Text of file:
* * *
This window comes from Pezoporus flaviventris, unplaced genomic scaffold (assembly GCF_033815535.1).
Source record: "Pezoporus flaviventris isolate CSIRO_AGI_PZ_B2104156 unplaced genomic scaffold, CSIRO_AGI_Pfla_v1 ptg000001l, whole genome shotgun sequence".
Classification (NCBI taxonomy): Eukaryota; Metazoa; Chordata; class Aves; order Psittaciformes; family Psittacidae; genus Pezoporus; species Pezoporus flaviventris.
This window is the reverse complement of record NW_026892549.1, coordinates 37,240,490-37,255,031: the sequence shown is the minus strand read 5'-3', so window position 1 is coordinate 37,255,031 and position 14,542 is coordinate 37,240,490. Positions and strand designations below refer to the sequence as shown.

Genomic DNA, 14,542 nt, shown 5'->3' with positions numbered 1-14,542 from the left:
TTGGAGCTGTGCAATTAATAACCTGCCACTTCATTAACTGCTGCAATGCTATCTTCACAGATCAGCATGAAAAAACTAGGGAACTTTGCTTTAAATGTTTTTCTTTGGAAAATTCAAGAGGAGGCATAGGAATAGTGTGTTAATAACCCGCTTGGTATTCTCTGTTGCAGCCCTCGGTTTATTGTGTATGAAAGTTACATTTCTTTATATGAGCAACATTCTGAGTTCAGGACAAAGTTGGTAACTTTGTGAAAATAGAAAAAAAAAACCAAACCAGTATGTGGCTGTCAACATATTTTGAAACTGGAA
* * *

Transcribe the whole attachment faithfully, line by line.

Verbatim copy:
This window comes from Pezoporus flaviventris, unplaced genomic scaffold (assembly GCF_033815535.1).
Source record: "Pezoporus flaviventris isolate CSIRO_AGI_PZ_B2104156 unplaced genomic scaffold, CSIRO_AGI_Pfla_v1 ptg000001l, whole genome shotgun sequence".
Classification (NCBI taxonomy): Eukaryota; Metazoa; Chordata; class Aves; order Psittaciformes; family Psittacidae; genus Pezoporus; species Pezoporus flaviventris.
This window is the reverse complement of record NW_026892549.1, coordinates 37,240,490-37,255,031: the sequence shown is the minus strand read 5'-3', so window position 1 is coordinate 37,255,031 and position 14,542 is coordinate 37,240,490. Positions and strand designations below refer to the sequence as shown.

Genomic DNA, 14,542 nt, shown 5'->3' with positions numbered 1-14,542 from the left:
TTGGAGCTGTGCAATTAATAACCTGCCACTTCATTAACTGCTGCAATGCTATCTTCACAGATCAGCATGAAAAAACTAGGGAACTTTGCTTTAAATGTTTTTCTTTGGAAAATTCAAGAGGAGGCATAGGAATAGTGTGTTAATAACCCGCTTGGTATTCTCTGTTGCAGCCCTCGGTTTATTGTGTATGAAAGTTACATTTCTTTATATGAGCAACATTCTGAGTTCAGGACAAAGTTGGTAACTTTGTGAAAATAGAAAAAAAAAACCAAACCAGTATGTGGCTGTCAACATATTTTGAAACTGGAA